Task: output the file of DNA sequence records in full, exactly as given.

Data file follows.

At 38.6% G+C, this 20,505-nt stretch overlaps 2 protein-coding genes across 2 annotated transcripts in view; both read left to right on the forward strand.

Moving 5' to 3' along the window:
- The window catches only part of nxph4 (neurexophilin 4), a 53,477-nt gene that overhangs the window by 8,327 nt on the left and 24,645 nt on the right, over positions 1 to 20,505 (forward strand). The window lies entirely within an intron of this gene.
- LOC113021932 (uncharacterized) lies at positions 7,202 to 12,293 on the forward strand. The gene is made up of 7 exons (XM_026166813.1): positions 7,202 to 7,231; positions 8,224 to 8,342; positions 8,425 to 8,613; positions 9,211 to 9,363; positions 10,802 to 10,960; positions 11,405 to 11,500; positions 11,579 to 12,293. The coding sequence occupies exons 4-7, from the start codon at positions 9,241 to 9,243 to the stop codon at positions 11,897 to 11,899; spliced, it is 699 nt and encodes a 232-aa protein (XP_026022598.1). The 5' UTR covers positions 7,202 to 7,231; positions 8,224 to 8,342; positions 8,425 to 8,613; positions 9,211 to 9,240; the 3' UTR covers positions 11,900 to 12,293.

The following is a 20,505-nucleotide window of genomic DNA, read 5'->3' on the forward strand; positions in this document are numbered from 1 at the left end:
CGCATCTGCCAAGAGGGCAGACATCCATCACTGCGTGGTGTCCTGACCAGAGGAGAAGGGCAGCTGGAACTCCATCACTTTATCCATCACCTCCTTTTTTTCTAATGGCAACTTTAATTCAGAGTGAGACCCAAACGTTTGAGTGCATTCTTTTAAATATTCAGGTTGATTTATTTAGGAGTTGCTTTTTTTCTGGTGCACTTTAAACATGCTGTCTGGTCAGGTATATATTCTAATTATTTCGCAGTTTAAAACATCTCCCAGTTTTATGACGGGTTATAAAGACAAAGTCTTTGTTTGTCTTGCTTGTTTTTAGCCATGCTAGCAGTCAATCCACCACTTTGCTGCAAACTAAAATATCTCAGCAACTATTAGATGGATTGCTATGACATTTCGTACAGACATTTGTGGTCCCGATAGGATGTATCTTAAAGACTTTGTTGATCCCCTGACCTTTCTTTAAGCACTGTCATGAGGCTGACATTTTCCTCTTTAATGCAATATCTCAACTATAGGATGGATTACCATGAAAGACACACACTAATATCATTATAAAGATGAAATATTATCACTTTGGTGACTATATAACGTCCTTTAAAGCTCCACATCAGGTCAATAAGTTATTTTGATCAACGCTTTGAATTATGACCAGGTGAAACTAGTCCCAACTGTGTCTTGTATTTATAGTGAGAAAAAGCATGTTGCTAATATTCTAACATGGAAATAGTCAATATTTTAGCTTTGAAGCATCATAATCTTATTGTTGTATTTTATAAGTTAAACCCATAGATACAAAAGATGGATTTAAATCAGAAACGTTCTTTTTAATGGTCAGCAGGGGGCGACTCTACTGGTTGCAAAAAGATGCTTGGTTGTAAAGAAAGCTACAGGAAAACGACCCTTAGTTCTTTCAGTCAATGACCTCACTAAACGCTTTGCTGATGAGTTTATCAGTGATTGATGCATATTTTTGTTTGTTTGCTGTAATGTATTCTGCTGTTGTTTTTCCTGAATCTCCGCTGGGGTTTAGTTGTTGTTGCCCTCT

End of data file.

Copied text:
At 38.6% G+C, this 20,505-nt stretch overlaps 2 protein-coding genes across 2 annotated transcripts in view; both read left to right on the forward strand.

Moving 5' to 3' along the window:
- The window catches only part of nxph4 (neurexophilin 4), a 53,477-nt gene that overhangs the window by 8,327 nt on the left and 24,645 nt on the right, over positions 1 to 20,505 (forward strand). The window lies entirely within an intron of this gene.
- LOC113021932 (uncharacterized) lies at positions 7,202 to 12,293 on the forward strand. The gene is made up of 7 exons (XM_026166813.1): positions 7,202 to 7,231; positions 8,224 to 8,342; positions 8,425 to 8,613; positions 9,211 to 9,363; positions 10,802 to 10,960; positions 11,405 to 11,500; positions 11,579 to 12,293. The coding sequence occupies exons 4-7, from the start codon at positions 9,241 to 9,243 to the stop codon at positions 11,897 to 11,899; spliced, it is 699 nt and encodes a 232-aa protein (XP_026022598.1). The 5' UTR covers positions 7,202 to 7,231; positions 8,224 to 8,342; positions 8,425 to 8,613; positions 9,211 to 9,240; the 3' UTR covers positions 11,900 to 12,293.

The following is a 20,505-nucleotide window of genomic DNA, read 5'->3' on the forward strand; positions in this document are numbered from 1 at the left end:
CGCATCTGCCAAGAGGGCAGACATCCATCACTGCGTGGTGTCCTGACCAGAGGAGAAGGGCAGCTGGAACTCCATCACTTTATCCATCACCTCCTTTTTTTCTAATGGCAACTTTAATTCAGAGTGAGACCCAAACGTTTGAGTGCATTCTTTTAAATATTCAGGTTGATTTATTTAGGAGTTGCTTTTTTTCTGGTGCACTTTAAACATGCTGTCTGGTCAGGTATATATTCTAATTATTTCGCAGTTTAAAACATCTCCCAGTTTTATGACGGGTTATAAAGACAAAGTCTTTGTTTGTCTTGCTTGTTTTTAGCCATGCTAGCAGTCAATCCACCACTTTGCTGCAAACTAAAATATCTCAGCAACTATTAGATGGATTGCTATGACATTTCGTACAGACATTTGTGGTCCCGATAGGATGTATCTTAAAGACTTTGTTGATCCCCTGACCTTTCTTTAAGCACTGTCATGAGGCTGACATTTTCCTCTTTAATGCAATATCTCAACTATAGGATGGATTACCATGAAAGACACACACTAATATCATTATAAAGATGAAATATTATCACTTTGGTGACTATATAACGTCCTTTAAAGCTCCACATCAGGTCAATAAGTTATTTTGATCAACGCTTTGAATTATGACCAGGTGAAACTAGTCCCAACTGTGTCTTGTATTTATAGTGAGAAAAAGCATGTTGCTAATATTCTAACATGGAAATAGTCAATATTTTAGCTTTGAAGCATCATAATCTTATTGTTGTATTTTATAAGTTAAACCCATAGATACAAAAGATGGATTTAAATCAGAAACGTTCTTTTTAATGGTCAGCAGGGGGCGACTCTACTGGTTGCAAAAAGATGCTTGGTTGTAAAGAAAGCTACAGGAAAACGACCCTTAGTTCTTTCAGTCAATGACCTCACTAAACGCTTTGCTGATGAGTTTATCAGTGATTGATGCATATTTTTGTTTGTTTGCTGTAATGTATTCTGCTGTTGTTTTTCCTGAATCTCCGCTGGGGTTTAGTTGTTGTTGCCCTCT